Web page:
The test scores aren’t in yet, but by almost every other measure that matters—school climate, instructional strategies, staff satisfaction—the former Shawnee High School isn’t the same place it was just a year ago.
More than half the teachers are new to the persistently low-performing school. Those who remain say they no longer feel that their own classes are the only ones that push students. The school has stepped up its focus on using data to pinpoint students’ weak points and to adjust instruction. It even has a new name: the Academy @ Shawnee.
The three turnaround specialists sent in by the Kentucky Department of Education to oversee Shawnee’s transformation—part of a nationwide, federally financed school turnaround effort—are confident the school will meet the goal set by the state: raise test scores by 10 percentage points this school year.
Last year, just 4 percent of its students were proficient in math, and only 22 percent were proficient in reading. Those statistics leave Shawnee with almost nowhere to go but up.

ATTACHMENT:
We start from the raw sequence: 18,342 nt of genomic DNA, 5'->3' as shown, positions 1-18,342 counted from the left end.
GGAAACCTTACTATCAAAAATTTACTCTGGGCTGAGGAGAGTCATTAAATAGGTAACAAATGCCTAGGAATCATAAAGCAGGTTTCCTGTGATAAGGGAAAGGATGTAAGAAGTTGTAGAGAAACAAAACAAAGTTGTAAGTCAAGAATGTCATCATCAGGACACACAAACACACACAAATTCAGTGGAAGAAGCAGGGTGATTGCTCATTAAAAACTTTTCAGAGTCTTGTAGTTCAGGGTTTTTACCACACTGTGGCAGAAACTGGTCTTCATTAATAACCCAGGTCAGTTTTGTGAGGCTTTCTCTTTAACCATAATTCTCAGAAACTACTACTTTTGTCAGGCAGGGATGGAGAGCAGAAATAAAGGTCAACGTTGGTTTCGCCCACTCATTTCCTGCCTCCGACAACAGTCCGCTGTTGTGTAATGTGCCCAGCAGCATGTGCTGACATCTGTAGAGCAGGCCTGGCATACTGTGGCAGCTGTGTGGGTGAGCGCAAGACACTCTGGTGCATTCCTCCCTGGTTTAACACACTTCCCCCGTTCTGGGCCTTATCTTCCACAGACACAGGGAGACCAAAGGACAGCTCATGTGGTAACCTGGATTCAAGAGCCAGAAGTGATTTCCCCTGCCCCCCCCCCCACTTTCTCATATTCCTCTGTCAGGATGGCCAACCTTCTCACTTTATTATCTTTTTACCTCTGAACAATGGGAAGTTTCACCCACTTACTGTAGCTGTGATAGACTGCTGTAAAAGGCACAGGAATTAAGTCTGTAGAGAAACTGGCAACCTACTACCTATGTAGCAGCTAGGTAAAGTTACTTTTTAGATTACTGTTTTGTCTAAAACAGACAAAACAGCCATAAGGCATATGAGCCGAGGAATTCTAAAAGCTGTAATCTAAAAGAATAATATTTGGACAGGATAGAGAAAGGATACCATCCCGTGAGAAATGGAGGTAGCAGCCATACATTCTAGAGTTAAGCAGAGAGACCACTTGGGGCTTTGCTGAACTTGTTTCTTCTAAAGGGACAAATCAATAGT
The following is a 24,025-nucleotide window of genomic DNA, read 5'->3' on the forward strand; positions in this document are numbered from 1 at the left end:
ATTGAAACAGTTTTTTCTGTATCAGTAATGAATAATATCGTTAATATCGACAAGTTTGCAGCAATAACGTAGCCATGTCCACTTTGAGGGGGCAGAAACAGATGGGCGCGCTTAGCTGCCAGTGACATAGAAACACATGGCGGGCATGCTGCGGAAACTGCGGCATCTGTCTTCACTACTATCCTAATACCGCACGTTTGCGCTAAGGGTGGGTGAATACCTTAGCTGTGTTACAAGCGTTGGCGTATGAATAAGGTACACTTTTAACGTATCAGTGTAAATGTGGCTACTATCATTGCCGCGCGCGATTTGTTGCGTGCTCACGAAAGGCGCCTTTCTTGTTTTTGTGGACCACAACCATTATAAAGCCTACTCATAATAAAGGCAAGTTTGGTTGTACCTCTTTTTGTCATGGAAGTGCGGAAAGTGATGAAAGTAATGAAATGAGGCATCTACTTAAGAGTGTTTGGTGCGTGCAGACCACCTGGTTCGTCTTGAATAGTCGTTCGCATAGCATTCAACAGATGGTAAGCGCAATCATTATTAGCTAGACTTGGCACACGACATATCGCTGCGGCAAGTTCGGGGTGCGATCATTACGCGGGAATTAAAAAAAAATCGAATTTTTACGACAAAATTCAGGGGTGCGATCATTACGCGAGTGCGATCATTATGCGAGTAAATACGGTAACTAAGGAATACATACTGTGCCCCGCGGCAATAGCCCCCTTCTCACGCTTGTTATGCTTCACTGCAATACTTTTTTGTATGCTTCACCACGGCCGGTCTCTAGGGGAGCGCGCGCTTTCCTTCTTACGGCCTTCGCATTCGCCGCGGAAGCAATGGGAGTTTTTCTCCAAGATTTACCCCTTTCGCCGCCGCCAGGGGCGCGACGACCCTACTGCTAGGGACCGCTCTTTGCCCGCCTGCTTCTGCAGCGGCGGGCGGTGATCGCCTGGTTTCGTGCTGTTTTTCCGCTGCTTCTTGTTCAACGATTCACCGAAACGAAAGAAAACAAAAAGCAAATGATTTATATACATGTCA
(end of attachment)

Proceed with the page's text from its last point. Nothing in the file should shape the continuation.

Formative assessments, whose student-performance results are collected regularly and scrutinized daily by Shawnee’s teachers and the state education department team, appear to show that the school is on track to meet, and maybe exceed, the state’s expectations, becoming an early success story for the $3.5 billion federal School Improvement Grant, or SIG, program.
But the school’s principal, Keith Look, whose job is on the line if Shawnee fails to meet its goals, has his sights set farther ahead, and not just to the next school year. He’s wondering: Is this momentum sustainable for five or 10 years? Can Shawnee ever become the kind of school to which any parent would be happy to send a child? What will it take to get it to that point—and to stay there?